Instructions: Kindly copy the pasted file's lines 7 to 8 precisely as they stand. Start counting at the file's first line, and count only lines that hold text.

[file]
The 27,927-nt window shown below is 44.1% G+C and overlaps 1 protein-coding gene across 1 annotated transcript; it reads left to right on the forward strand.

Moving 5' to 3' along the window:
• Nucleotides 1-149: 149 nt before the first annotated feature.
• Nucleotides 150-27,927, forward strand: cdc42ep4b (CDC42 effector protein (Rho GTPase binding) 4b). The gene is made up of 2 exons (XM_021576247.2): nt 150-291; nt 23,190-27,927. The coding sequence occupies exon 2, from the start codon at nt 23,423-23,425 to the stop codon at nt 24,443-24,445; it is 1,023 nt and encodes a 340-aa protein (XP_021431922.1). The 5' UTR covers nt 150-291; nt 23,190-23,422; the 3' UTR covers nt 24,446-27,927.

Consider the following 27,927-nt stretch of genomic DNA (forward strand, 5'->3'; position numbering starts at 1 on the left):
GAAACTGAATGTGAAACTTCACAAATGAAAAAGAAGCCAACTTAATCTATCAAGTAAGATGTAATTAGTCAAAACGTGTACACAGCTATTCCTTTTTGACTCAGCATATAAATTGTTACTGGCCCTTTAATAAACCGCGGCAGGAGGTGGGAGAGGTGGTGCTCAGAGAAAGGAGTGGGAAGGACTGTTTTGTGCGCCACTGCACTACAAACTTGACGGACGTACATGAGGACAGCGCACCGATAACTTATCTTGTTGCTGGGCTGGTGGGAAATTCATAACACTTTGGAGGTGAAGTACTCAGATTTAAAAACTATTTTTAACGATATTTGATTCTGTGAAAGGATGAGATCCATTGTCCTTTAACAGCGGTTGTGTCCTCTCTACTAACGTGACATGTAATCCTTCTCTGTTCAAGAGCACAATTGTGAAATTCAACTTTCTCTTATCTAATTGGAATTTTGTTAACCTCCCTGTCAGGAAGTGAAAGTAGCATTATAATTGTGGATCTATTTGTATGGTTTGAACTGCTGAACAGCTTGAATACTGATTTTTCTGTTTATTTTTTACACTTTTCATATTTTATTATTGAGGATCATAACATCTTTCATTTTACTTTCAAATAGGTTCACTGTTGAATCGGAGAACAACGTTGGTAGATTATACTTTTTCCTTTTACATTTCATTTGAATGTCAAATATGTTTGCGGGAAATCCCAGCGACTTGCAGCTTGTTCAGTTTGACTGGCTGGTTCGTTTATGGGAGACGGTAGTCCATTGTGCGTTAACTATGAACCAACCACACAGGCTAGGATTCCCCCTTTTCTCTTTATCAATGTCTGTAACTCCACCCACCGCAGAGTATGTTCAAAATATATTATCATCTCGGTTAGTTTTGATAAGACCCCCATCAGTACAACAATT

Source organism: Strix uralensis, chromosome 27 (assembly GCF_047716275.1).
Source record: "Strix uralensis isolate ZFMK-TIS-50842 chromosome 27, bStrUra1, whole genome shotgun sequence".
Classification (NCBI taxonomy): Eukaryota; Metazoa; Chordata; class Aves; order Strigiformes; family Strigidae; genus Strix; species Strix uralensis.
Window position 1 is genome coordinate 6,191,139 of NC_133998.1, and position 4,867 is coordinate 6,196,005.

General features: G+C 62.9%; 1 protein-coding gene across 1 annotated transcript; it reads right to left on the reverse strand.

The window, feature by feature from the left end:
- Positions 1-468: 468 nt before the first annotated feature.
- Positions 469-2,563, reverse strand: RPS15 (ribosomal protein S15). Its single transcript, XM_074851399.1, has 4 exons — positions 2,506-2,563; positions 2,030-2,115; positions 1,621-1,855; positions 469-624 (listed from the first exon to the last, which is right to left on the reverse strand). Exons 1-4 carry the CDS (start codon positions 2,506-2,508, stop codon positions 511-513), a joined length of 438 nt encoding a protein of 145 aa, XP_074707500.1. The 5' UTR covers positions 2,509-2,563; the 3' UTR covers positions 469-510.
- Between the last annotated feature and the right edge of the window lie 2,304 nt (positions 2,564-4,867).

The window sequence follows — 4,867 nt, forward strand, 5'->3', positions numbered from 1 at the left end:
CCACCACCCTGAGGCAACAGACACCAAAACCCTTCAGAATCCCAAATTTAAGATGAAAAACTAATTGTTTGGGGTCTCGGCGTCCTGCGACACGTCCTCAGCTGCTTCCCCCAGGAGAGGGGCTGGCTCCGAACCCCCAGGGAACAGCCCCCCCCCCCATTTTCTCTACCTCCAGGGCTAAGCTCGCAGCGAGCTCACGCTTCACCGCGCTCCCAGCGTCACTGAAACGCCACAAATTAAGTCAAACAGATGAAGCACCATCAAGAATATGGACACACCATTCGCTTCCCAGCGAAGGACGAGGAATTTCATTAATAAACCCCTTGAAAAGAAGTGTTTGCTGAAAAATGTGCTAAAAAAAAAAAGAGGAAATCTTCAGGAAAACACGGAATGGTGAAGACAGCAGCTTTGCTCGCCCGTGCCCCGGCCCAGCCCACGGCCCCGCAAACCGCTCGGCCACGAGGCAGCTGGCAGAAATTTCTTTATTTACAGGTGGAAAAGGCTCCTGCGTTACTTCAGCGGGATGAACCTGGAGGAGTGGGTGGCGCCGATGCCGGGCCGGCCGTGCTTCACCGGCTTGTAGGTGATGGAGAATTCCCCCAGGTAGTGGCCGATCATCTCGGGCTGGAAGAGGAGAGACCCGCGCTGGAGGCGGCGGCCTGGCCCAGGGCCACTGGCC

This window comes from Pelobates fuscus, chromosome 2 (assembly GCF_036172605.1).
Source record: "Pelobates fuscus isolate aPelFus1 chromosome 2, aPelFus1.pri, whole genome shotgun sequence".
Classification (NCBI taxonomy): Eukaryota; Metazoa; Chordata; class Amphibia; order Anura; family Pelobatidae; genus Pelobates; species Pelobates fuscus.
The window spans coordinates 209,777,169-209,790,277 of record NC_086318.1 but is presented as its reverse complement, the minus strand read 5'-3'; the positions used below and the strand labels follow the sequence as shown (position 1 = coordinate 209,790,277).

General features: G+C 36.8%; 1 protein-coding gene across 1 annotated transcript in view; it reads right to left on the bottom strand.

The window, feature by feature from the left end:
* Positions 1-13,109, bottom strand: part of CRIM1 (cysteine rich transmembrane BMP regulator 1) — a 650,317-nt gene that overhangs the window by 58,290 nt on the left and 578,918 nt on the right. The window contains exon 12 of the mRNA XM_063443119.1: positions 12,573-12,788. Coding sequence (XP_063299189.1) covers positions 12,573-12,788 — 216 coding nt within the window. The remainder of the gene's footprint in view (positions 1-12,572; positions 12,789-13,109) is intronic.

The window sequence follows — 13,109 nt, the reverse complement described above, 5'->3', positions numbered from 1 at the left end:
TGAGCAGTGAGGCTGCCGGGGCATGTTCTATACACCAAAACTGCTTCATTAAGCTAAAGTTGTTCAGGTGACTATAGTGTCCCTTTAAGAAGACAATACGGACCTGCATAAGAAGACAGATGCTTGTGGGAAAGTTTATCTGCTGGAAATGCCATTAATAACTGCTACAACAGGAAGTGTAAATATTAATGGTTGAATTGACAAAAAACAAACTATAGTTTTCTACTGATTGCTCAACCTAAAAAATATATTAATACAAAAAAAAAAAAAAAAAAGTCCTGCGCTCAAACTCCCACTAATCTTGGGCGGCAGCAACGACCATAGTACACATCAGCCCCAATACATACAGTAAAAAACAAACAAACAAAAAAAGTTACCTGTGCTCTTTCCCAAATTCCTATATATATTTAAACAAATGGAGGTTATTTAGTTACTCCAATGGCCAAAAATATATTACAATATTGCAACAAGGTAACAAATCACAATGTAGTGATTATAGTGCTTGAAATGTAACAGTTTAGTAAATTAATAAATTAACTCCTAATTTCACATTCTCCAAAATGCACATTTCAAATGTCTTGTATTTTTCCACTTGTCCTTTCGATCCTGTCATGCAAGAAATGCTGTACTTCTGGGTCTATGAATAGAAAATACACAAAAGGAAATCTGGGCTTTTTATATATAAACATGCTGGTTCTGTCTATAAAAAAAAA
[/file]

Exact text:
Source organism: Strix uralensis, chromosome 27 (assembly GCF_047716275.1).
Source record: "Strix uralensis isolate ZFMK-TIS-50842 chromosome 27, bStrUra1, whole genome shotgun sequence".